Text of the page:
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[719] the Nineteenth corps; and Colonel Lowell, with two small regiments of cavalry, was ordered to Summit Point; so that on the night of August tenth, the army occupied a position stretching from Clifton to Berryville, with cavalry at White Post and Summit Point. The enemy moved from vicinity of Bunker Hill, stretching his line from where the Winchester and Potomac railroad crosses Opequan creek, to where the Berryville and Winchester pike crosses the same stream, occupying the west bank. On the morning of August eleventh, the Sixth corps was ordered to move from Clifton across the country to where the Berryville pike crosses Opequan creek, carry the crossing, and hold it; the Nineteenth corps was directed to move through Berryville, on the White Post road, for one mile, file to the right by heads of regiments, at deploying distances, and carry and hold the crossing of Opequan creek at a ford about three-fourths of a mile from the left of the Sixth corps; Crook's command was ordered to move out on the White Post road, one mile and a half beyond Berryville, file to the right and secure the crossing of Opequan creek at a ford about one mile to the left of the Nineteenth corps; Torbert was directed to move with Merritt's division of cavalry up the Millwood pike towards Winchester, attack any force he might find, and, if possible, ascertain the movements of the rebel army. Lowell was ordered to close in from Summit Point on the right of the Sixth corps.

My intention in securing these fords was to march on Winchester, at which point, from all my information on the tenth, I thought the enemy would make a stand. In this I was mistaken, as the results of Torbert's reconnoissance proved. Merritt found the enemy's cavalry covering the Millwood pike west of the Opequan, and, attacking it, drove it in the direction of Kernstown, and discovered the enemy retreating up the valley pike.

As soon as this information was obtained, Torbert was ordered to move quickly, via the toll gate on the Front Royal pike, to Newtown, to strike the enemy's flank, and harass him in his retreat, and Lowell to follow up through Winchester. Crook was turned to the left and ordered to Stony Point, or Nineveh, while Emory and Wright were marched to the left, and went into camp between the Millwood and Front Royal pikes, Crook encamping at Strong Point. Torbert met some of the enemy's cavalry at the toll gate on the Front Royal pike, drove it in the direction of Newtown, and behind Gordon's division of infantry, which had been thrown out from Newtown to cover the flank of the main column in its retreat, and which had put itself behind rail barricades. A portion of Merritt's cavalry attacked this infantry, and drove in its skirmish line, and although unable to dislodge the division, held all the ground gained. The rebel division during the night moved off. Next day Crook moved from Stony Point to Cedar creek, Emory followed; the cavalry moved to the same point, via Newtown and the valley pike, and the Sixth corps followed the cavalry. On the night of the twelfth, Crook was in position at Cedar creek, on the left of the valley pike, Emory on the right of the pike, the Sixth corps on the right of Emory, and the cavalry on the right and left flanks. A heavy skirmish line was thrown to the heights on the south side of Cedar creek, which had brisk skirmishing during the evening with the enemy's pickets; his (the enemy's) main force occupying the heights above and north of Strasburg. On the morning of the thirteenth, the cavalry was ordered on a reconnaissance towards Strasburg, on the middle road, which road is two and a half miles to the west of the main pike.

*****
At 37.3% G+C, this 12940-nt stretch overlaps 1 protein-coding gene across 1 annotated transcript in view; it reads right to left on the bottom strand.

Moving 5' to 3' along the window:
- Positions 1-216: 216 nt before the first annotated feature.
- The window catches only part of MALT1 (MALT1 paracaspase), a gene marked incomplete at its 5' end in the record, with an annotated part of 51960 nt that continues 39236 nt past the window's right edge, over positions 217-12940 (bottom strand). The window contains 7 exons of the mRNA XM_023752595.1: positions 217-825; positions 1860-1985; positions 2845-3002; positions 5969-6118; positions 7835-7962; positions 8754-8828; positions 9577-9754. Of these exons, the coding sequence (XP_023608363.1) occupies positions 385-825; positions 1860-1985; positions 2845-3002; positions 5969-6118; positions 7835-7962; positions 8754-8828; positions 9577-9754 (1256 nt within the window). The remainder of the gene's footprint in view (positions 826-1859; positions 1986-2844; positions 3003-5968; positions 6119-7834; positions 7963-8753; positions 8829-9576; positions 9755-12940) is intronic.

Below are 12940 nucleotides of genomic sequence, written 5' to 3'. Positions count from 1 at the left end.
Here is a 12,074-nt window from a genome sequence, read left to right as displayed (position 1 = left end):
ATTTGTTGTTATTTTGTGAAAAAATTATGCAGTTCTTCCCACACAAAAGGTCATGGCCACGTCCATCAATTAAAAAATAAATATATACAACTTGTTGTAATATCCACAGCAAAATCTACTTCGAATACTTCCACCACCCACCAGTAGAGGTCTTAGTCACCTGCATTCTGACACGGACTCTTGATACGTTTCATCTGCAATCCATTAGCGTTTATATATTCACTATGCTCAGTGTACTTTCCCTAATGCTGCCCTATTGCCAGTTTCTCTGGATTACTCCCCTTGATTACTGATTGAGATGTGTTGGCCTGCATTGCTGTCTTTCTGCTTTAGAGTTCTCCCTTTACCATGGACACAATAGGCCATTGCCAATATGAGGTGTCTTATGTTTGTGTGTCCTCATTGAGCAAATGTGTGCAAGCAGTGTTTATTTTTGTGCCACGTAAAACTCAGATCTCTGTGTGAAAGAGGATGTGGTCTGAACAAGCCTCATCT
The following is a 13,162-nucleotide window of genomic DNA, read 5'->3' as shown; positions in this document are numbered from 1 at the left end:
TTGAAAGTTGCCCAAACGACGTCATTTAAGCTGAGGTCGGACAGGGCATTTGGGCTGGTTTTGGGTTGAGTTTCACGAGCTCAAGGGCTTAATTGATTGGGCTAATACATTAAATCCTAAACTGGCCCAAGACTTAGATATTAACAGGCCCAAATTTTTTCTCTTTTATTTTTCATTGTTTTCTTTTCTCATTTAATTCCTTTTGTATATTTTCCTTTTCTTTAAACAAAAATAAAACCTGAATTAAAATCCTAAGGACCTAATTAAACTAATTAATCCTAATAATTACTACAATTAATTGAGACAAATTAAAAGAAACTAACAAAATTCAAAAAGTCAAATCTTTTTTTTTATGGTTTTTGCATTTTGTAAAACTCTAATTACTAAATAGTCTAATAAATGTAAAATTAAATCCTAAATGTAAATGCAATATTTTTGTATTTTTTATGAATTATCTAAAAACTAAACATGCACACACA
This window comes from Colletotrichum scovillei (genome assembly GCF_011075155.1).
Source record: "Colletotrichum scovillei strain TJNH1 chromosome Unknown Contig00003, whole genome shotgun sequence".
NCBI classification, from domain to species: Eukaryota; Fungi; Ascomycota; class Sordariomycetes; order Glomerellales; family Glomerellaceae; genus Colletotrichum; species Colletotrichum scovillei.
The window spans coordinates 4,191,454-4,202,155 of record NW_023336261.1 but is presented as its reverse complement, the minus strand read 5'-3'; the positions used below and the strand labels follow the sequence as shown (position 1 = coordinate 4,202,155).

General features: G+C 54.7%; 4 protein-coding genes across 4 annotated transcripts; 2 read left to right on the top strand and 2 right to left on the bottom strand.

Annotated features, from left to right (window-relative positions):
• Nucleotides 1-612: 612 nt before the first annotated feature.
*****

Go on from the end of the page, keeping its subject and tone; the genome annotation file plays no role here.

Reports of a column of the enemy moving up from Culpepper Court-house, and approaching Front Royal through Chester gap, having been received, caused me much anxiety, as any considerable force advanced through Front Royal, and down the F. R. and W. pike toward Winchester, could be thrown in my rear, or, in case of my driving the enemy to Fisher's hill, and taking position in his front, this same force could be moved along the base of Massanutten mountain on the road to Strasburg, with the same result.

As my effective line of battle strength at this time was about eighteen thousand infantry, and thirty-five hundred cavalry, I remained quiet during the day — except the activity on the skirmish line — to await further developments. In the evening the enemy retired with his main force to Fisher's hill. As the rumors of an advancing force from the direction of Culpepper kept increasing, on the morning of the fourteenth I sent a brigade of cavalry to Front Royal, to ascertain definitely, if possible, the truth of such reports, and at the same time crossed the Sixth corps to the south side of Cedar creek and occupied the heights above Strasburg. Considerable picket firing ensued. During the day I received from Colonel Chipman, of the Adjutant-General's office, the following despatch, he having ridden with great haste from Washington through Snicker's gap, escorted by a regiment of cavalry, to deliver the same. It at once explained the movement from Culpepper, and on the morning of the fifteenth, the remaining two brigades of Merritt's division of cavalry were ordered to the crossing of the Shenandoah river near Front Royal, and the Sixth corps withdrawn to the north side of Cedar creek, holding at Strasburg a strong skirmish line.

(By Telegraph, received in Cipher.)

City Point, August 12, 1864, 9 A. M.
Major-General Halleck:
Inform General Sheridan that it is now certain two divisions of infantry have gone to Early, and some cavalry and twenty pieces of artillery. This movement commenced last Saturday night; he must be cautious, and act now

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